Black Sheep, is a novella by English author Susan Hill, published in 2013 by Chatto & Windus. The story is set in a bleak coal-mining village and centres around brother and sister Ted and Rose Howker, it follows their growth from childhood into adulthood and their attempts to break free from the drudgery of their existence. Ted through heading out of the valley to work on a sheep-farm, Rose through marriage to the pit-manager's son, but neither is able to escape and their choices lead to tragedy... In an interview with The Guardian Hill reveals the book was inspired by "a black and white photograph of a 19th-century engraving she found online"; the village was, she says, "exactly. It was an amphitheatre with all the mine workings in the bottom with the great gantry thing, terraces of houses going up, a little path with a gate through which people went down to work, you could just see at the top where the houses petered out, country. You couldn't think of a more closed community than this bowl."
MJ Hyland writing in The Guardian comments on Hill's reserved style, "Every scene turns on the stories of the stricken lives of the Howker family, their neighbours and friends, all of whom endure unending'punishments': cancer, domestic abuse, a missing child, an explosion in the coalmine and murder. In spite of the darkness of the subject matter, the storytelling voice is coy and restrained, the language is simple childlike, as though Hill means to soften the ceaseless blows... This is not a complex work of fiction. Hill may not astonish, or deal in clever invention, but she does what all good writers must set out to do: she made me read until I had the answer."Simin Baker in The Spectator is positive, "This is an admirably compressed book, in which the snappy pacing sits in enjoyable contrast to the slow plod of village life. Moments of importance are described with a brevity that serves to sharpen rather than deaden them. A lot is crammed into these short, generously spaced pages, only does Hill’s economy create a slub in the texture — when, for example, the conciseness reduces to summary, or when a physical feature serves as a surrogate for fuller characterisation.
In the main, Black Sheep is gripping all the way to its unexpected end."Allan Massie in The Scotsman, is full of praise, concluding "This is a story of people living hard lives, narrow lives which have their own dignity. It is beautifully lovingly, with not a superfluous word, it ends in tragedy. You can read it in a couple of hours, but what you read is to stay longer with you than many books which seem more ambitious. Characters are sketched in a couple of sentences, fixed in your imagination. Manner is matched with matter. Foyles interview with Susan Hill about Black Sheep
The Naval War College Review is a quarterly peer-reviewed academic journal published by the United States Navy's Naval War College. It covers public policy matters of interest to the maritime services and was established in 1948. During the administration of Admiral Raymond Spruance as president of the Naval War College, plans were initiated to establish a resident civilian faculty, composed of prominent academics who would be visiting faculty members for a full academic year. In a separate, but related initiative in 1948, the Chief of Naval Personnel, Rear Admiral Thomas L. Sprague, suggested to the commandants of the joint service colleges that each college should publish a lecture reprint series that could be distributed to officers, who for various reasons could not attend a war college course. In response to this suggestion and with further authorization from the Navy Department, Spruance initiated publication of a periodical. Entitled Information Service for Officers, it first appeared in October 1948 with a lecture by Vice Admiral Robert B. Carney's Naval War College lecture, "Logistical Planning for War", as its lead article.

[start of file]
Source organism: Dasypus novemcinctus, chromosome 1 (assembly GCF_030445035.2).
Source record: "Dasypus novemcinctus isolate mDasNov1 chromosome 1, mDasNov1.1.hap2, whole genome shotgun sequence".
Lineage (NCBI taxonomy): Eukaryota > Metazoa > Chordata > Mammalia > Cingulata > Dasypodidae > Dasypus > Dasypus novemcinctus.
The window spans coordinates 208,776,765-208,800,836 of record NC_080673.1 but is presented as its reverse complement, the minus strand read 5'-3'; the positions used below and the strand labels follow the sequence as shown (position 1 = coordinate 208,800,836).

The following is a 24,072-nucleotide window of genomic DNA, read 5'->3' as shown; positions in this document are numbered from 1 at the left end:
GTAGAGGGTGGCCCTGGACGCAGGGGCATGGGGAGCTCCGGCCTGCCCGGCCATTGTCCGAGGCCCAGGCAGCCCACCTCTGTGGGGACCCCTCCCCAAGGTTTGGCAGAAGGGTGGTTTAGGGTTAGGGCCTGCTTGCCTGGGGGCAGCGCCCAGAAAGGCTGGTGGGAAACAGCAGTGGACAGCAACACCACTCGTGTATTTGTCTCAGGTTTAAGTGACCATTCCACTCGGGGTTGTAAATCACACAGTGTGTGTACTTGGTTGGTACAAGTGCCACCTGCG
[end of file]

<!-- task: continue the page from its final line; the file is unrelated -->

It was classified as "Restricted" and issued only to individual officers in the grades of lieutenant commander and above, not to naval activities or commands. The first issue had a circulation of 3,000 copies. In its fifth year of publication, Information Service for Officers had reached a circulation of 6,000 copies and was being distributed to major commands. At that point, the name was changed to Naval War College Review and, in December 1953, the publication was down-graded to "For Official Use Only", a security classification that remained in effect until September 1964. Further changes in editorial policy that allowed the journal to publish articles by civilian academics did not occur until the editorship of Commander Robert M. Laske between 1968 and 1975, when a dearth of material forced him to search for contributors at meetings of the American Political Science Association and the Inter-University Seminar on the Armed Forces and Society. From that point forward, the journal had a wider range of submitted articles.
The following persons have been editors-in-chief: Summer 1967-March 1970: Colonel T. C. Dutton, USMC Sept/Oct 1972-May/Jun 1975: Commander Robert M. Laske Summer 1975 Lieutenant: Jeffrey P. Bacher Fall 1975-Summer 1977: Lieutenant Commander B. Mitchell Simpson, III Fall 1977-July/Aug 1981: Commander William R. Pettyjohn Sept/Oct 1981: Captain F. C. Caswell, Jr. Nov/Dec 1981-Sept/Oct 1985: Frank Uhlig, Jr. Nov/Dec 1985-Summer 1988: Robert M. Laske Autumn 1988-Autumn 1993: Frank Uhlig, Jr. Winter 1994–Autumn 2002: Thomas B. Grassey Spring 2003–Summer/Autumn 2004: Catherine McArdle Kelleher Winter 2005-Autumn 2005: Peter Dombrowski Winter 2006-present: Carnes Lord Official website